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From the Winter 2010 issue of The News Media & The Law, page 4. As plans to try the architects…

From the Winter 2010 issue of The News Media & The Law, page 4.

As plans to try the architects of the Sept. 11 attacks in a federal courtroom in downtown Manhattan crumbled under the weight of expensive security estimates and intensifying political opposition, it became clear that the trial of Khalid Sheikh Mohammed will be a defining event in Attorney General Eric Holder’s career.

Whether Holder realizes his plan to try Mohammed and four co-conspirators in a civilian courtroom — and not in front of a military commission, as his detractors suggest — could also define how much access the media can expect in high-profile terrorism cases going forward.

“Part of the problem with these military commission trials is that we just don’t know what that means in practice,” said Emily Berman, counsel at New York University’s Brennan Center for Justice. “In the civilian courts we have hundreds of years of precedent to fall back on.”

Military commissions were set up by the Bush administration in the wake of 9/11 to try suspects charged in the war on terror. Though there have been several iterations of the commissions — Congress passed two laws revising the commissions in the wake of a successful Supreme Court challenge — their use has been so infrequent that legal experts and the media have little idea what to expect.

Since Sept. 11, New York University’s Center on Law and Security reports that 174 suspects have been convicted of terrorism in civilian courtrooms and only three by military commission. If Mohammed’s trial, and those of others such as would-be Christmas Day 2009 airplane bomber Umar Abdulmutallab, are moved from the federal court system to military commissions, journalists and others with an interest in monitoring the proceedings will be left to chart unknown territory.

“We can assume that journalists will be let into a civilian trial … they might not be let into a certain portion of it, but for the most part you can expect that the press will be there,” said Center on Law and Security Director Karen Greenberg. “You can’t have any expectation like that for the military proceedings, with military court proceedings we actually don’t know.”

Even accessing terrorism trials in civilian courtrooms has at times been an uphill battle. Since the 9/11 attacks, the media has angled, pushed and fought for access to a host of national security cases the government would have preferred to keep under wraps. At times, the press has lost. But it has become clear that in civilian courtrooms, media groups can achieve some degree of success.


Tracking the larger fight for access through the Moussaoui lens


The Bush administration’s decision to try Zacharias Moussaoui, the alleged would-be 20th hijacker, in the Eastern District of Virginia in 2002 was the first sign that covering civilian trials in national security cases isn’t always smooth sailing.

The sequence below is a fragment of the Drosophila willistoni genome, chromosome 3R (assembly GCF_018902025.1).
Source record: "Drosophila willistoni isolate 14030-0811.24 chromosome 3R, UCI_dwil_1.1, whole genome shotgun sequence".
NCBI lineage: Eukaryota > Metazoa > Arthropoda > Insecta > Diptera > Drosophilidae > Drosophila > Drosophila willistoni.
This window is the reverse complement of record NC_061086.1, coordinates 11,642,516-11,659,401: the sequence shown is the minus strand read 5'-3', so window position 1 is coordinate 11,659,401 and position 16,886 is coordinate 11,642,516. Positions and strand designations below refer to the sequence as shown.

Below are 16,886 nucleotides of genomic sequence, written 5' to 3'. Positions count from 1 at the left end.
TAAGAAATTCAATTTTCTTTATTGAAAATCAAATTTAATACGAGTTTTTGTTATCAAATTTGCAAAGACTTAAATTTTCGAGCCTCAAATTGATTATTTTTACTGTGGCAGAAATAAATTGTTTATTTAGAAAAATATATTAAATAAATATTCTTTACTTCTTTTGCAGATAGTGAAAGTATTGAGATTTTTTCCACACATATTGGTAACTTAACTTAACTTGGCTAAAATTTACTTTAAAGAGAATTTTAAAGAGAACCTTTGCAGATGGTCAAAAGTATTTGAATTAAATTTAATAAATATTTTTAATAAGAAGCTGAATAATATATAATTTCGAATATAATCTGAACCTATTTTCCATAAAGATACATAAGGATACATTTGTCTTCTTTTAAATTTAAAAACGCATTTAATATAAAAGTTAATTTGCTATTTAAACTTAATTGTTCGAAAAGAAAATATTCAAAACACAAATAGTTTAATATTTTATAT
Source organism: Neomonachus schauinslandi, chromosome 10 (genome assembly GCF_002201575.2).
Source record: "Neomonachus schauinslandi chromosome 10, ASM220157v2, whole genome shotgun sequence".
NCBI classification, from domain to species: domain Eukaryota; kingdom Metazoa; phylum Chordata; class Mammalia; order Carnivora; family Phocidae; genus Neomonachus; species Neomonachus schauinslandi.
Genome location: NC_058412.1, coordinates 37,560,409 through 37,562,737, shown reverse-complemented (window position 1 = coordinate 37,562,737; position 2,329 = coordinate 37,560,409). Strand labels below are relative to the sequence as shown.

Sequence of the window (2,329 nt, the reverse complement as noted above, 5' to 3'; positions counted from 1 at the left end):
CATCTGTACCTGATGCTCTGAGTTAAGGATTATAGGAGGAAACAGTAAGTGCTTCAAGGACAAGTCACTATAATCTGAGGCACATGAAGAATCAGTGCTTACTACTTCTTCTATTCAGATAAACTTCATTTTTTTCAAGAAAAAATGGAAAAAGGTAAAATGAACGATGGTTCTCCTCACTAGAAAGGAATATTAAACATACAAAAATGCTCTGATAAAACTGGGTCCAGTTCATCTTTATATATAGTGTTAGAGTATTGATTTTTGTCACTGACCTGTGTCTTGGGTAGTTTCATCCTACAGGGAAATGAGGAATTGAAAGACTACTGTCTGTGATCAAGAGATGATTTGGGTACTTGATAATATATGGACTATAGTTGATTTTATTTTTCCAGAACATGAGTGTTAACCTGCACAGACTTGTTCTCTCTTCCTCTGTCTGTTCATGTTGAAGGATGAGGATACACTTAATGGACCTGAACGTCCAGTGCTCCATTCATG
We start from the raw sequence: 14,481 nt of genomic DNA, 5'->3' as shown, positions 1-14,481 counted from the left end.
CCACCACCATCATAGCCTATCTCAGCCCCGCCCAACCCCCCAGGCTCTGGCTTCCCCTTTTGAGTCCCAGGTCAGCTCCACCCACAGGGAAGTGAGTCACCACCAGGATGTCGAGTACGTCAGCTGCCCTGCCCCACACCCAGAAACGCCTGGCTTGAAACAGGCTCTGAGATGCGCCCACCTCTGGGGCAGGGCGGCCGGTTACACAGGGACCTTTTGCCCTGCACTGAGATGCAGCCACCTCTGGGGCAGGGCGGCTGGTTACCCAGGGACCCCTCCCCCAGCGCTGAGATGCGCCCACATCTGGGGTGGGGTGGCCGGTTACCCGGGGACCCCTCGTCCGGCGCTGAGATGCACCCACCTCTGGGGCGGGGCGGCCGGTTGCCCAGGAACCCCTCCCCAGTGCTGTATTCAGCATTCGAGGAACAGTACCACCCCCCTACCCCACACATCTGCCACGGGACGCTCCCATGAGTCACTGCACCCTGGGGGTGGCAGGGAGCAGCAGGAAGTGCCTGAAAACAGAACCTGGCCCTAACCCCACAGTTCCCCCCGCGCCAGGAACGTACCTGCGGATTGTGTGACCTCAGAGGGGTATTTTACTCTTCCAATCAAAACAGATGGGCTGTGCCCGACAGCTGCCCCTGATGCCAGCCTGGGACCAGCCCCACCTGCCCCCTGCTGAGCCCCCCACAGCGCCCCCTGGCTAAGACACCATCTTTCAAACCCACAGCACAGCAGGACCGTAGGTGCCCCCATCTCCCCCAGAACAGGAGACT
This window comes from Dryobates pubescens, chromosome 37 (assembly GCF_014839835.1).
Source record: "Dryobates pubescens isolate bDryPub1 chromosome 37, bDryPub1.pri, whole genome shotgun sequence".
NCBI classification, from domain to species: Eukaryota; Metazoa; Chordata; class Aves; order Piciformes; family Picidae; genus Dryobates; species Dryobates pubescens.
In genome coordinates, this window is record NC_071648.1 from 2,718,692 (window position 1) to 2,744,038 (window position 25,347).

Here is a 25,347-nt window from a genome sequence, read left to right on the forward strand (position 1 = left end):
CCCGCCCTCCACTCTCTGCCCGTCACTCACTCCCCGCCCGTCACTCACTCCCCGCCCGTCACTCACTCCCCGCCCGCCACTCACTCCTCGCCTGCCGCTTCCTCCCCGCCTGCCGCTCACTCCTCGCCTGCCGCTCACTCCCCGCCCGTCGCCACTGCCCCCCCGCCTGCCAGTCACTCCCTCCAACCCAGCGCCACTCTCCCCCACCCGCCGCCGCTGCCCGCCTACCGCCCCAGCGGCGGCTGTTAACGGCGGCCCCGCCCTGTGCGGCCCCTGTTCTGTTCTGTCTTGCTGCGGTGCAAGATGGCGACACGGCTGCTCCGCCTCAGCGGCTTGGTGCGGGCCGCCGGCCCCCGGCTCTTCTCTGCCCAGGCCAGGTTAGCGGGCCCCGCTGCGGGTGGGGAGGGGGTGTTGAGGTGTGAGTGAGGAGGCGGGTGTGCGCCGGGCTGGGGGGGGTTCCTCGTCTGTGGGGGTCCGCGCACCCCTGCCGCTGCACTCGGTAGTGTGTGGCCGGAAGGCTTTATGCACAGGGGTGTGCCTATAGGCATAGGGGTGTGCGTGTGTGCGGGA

Attorney Jay Ward Brown represented a coalition of media organizations that pressed for more access during the Moussaoui trial. He recalled that given the peculiarities of the case, the urgency of the government’s concerns and the headiness of the political atmosphere, Judge Leonie Brinkema was in a tough position.

“She had the practical problem of bringing this fellow to trial” without making decisions that would lead to a reversal or undue acquittal, Brown said. “I think she, as many judges would, made that her first priority, and therefore issued orders limiting access that in view of the media coalition went further than necessary. So, much of our effort went to asking the judge to back up and recalibrate her balancing.”

To begin with, Moussaoui, who was defending himself, repeatedly filed pleadings filled with rants the government feared contained encoded messages to would-be terrorists. As the case was getting underway, Brikema ordered them sealed.

Brown, on behalf of a group including The Washington Post, Tribune, CBS and the Reporters Committee for Freedom of the Press, quickly petitioned the court to reconsider. Rather than categorically seal pleadings that traditionally would be open, the coalition suggested the court seal them for up to 10 days after they were filed. That way the government could argue against the release of any portions it decided contained threats or inflammatory language.

To Brown this was a crucially pragmatic request on the media’s part, showing a willingness to settle for less than it was constitutionally due “in the spirit of getting its job done.” Though the government was unmoved, Brinkema sided with the media, saying the government’s national security concerns could not run roughshod over the traditional First Amendment balancing test.

The entire debate played out again the following spring when a media coalition appealed to the U.S. Court of Appeals in Richmond (4th Cir.) to open a hearing on whether Moussaoui would be allowed to have access to a government detainee as a witness. Prosecutors argued that the federal Classified Information Procedures Act barred the public from attending the appellate hearing.

This time it fell to the appeals court to find a middle ground, which it did by splitting the hearing and allowing the public in for part of it. Classified information needs to be protected, the court said, but CIPA lays out a process for handling such material in order to keep as much of the case open as possible. In a footnote the court even scolded the government for suggesting that every filing held classified information, writing “we decline the Government’s implicit invitation to gloss over the significant differences in the kinds of materials that have been presented to us.”

Four years later, when Moussaoui was on trial, the Fourth Circuit gave the news media its most stunning win. Brinkema had decided that reams of evidence introduced in court and fully aired before the jury would not be released until the trial ended. On behalf of the media coalition, Brown appealed, asking for a decision that would effectively tell Brinkema to follow the law by releasing at least whatever evidence the jury had seen.

At best, Brown said he expected the Fourth Circuit panel to deny the request and to gently encourage Brinkema to “do the right thing.” But, the portions of evidence the media coalition requested were released.

Throughout the Moussaoui proceedings, the Bush administration made clear that when it came to transparency, the terrorist attacks had changed the stakes and sought wholesale closure at every opportunity. Despite a body of case law that showed even national security cases could be dealt with openly, the media often resorted to strategic if somewhat controversial compromises while pressing for access in the courts.